San Antonio, Texas

A world famous landmark, the River Walk,
and other city programs and services are becoming more accessible than ever before.

photo - woman using wheelchair rolls over bridge at River WalkPausing near the base of one of the many beautiful waterfalls along San Antonio’s famous and historic River Walk, Judy Babbitt, a wheelchair user, takes a breath then slowly exhales while listening to the relaxing sound of the water cascading down the rock embankment. “I could never see this side of the river before the access ramp was constructed, Judy explained. “Well, I guess you could ‘see’ it from the other side, but you couldn’t ‘hear’ the water.” Babbitt, who also serves as the manager of the city of San Antonio's Disability Access Office, sums up her feelings quite simply when she says that fully experiencing her City is “... what ADA means to me.”

Until recently, it wasn't possible for people with disabilities to fully experience San Antonio, home to one million people, the ninth largest city in the United States. Back in 1993, the Department worked with the city of San Antonio to make the River Walk more accessible and welcoming to people with disabilities, including those who use wheelchairs. Located 20 feet below street level, the River Walk consists of cobblestone and flagstone paths that run along each side of the spring-fed San Antonio River through the business district. Before the city took on this project, access for people with disabilities was severely limited. With accessible entrances only at each endpoint of the two-and-a-half-mile walkway, someone who could not climb stairs couldn't easily reach the many shops and restaurants along the way. The lack of accessible bridges to cross the river left people with disabilities stranded on one side or the other. Although both the scope and historic significance made the project a challenging one for the city, the city responded and was clearly up to the task.

photo of pedestrian bridge over River WalkNow, people with disabilities can truly experience all the River Walk has to offer. The days of being stuck on the River Walk until one reached the accessible entrance at each end are long gone – there are now three access ramps descending from street level and four elevator access routes from riverside hotels. Wheelchair users can now cross the river via an accessible bridge. And directional signage now ensures that patrons with disabilities can take full advantage of the accessible routes by pointing them in the right direction. New hotels and businesses have agreed to provide direct access from their businesses to the River Walk. All of which permit thousands of people with disabilities to more fully experience one of San Antonio's major attractions.

According to Babbitt, the city has developed a positive, on-going approach to increasing access for all its citizens and visitors. “To be successful in addressing the access needs of citizens, accessibility had to be a part of an on-going budget for each agency.” Every agency or department in the San Antonio city government has its own ADA Coordinator, advisory team, and budget. On a regular basis, each department evaluates its programs, services, and activities to ensure that citizens and visitors with all types of disabilities can access them. If changes must be made to provide access, the individual department has the financial responsibility for making them. Babbitt says this unique, decentralized strategy has worked well in San Antonio. “You can see the pride each Department takes in having direct responsibility for accessibility.”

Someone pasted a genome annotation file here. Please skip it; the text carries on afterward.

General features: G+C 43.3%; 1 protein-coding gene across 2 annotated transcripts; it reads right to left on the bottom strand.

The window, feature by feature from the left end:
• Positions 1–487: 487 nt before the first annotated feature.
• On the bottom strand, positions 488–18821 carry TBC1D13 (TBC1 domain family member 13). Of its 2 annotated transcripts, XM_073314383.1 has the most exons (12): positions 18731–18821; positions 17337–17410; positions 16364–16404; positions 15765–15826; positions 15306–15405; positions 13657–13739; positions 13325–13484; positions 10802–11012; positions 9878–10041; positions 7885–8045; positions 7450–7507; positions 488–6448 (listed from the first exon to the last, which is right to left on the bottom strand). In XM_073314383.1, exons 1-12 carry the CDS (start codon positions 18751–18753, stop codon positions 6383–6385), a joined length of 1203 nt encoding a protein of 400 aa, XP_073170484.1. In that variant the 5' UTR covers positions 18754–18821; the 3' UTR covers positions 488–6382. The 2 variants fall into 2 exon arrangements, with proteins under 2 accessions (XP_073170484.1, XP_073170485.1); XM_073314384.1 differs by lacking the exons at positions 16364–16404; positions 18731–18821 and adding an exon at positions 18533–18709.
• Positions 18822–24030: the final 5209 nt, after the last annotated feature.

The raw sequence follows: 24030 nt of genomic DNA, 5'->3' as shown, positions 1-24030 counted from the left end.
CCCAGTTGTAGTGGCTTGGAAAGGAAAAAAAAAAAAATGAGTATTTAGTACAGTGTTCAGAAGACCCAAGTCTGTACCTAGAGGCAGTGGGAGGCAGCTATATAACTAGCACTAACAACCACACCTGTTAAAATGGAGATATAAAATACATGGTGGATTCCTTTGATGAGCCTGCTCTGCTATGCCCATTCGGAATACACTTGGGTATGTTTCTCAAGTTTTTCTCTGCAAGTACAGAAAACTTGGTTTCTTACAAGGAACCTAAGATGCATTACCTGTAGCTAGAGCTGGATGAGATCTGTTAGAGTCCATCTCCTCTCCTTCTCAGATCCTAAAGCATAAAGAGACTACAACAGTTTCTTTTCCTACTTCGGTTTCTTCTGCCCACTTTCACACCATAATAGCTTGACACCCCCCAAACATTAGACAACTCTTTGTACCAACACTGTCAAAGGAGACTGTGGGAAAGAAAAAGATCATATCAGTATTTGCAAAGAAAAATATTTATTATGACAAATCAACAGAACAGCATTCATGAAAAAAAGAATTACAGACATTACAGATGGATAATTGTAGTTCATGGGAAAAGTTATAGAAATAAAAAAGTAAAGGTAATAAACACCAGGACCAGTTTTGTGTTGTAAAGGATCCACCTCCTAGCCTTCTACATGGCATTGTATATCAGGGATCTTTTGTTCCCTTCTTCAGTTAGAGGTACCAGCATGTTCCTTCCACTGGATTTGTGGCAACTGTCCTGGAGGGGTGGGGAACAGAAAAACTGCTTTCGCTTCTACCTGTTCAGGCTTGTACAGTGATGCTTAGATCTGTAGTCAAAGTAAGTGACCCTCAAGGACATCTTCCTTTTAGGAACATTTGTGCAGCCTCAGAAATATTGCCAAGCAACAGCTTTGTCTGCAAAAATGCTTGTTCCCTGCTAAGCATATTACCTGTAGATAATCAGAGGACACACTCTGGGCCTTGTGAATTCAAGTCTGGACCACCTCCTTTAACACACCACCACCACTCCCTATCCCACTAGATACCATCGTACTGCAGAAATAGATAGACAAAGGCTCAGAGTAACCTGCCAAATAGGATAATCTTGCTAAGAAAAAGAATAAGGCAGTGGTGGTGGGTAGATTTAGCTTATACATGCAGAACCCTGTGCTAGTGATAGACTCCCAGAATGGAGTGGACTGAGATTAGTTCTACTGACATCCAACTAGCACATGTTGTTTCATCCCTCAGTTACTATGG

photo of River Walk, pedestrians and restaurantThis pride continues to move the city forward. Following a 1999 compliance review by the Department, the city has committed to making itself even more accessible to residents and visitors with disabilities. For the next 24 months, the city will make significant accessibility modifications to buildings throughout San Antonio, including the city hall and annex, the convention center, several city parks, police headquarters and substations, theaters, a courthouse, and other buildings. Barriers to access, such as inaccessible entrances, toilet rooms, parking, service counters, and wheelchair seating, will be removed. The city has also agreed to install raised letter and Braille signage, as well as signage directing people with disabilities to accessible features, in buildings throughout the City, where needed. The city will also include its TTY telephone numbers on all letters sent to the public from every city office, ensuring that people with communication disabilities can conduct business with the city directly by telephone.

The city of San Antonio has come a long way since it took its initial accessibility steps on the River Walk. Its continuing commitment to bring people with disabilities into the mainstream of the community has been clearly stated. From the River Walk to City Hall, from Monterey Park to the Municipal Courthouse, people with disabilities can be assured that they will be able to fully participate in the San Antonio experience.

Donna McBee, a San Antonio resident who is blind and navigates the city with the help of Clarisse, her German Shepherd service animal, confirms the positive changes taking place in San Antonio. “I first moved to the city in 1981 and would navigate the city streets with a cane. I had to find the curb cuts with my cane. When I couldn't find a curb cut, I wasn’t always certain of my safety when crossing the street. It also made me very aware of the mobility problems faced by wheelchair users. The city just wasn’t very accessible back then. Since the passage of the ADA, access has improved greatly and mobility is much easier. So much has changed!”

San Antonio Press Release

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updated July 31, 2002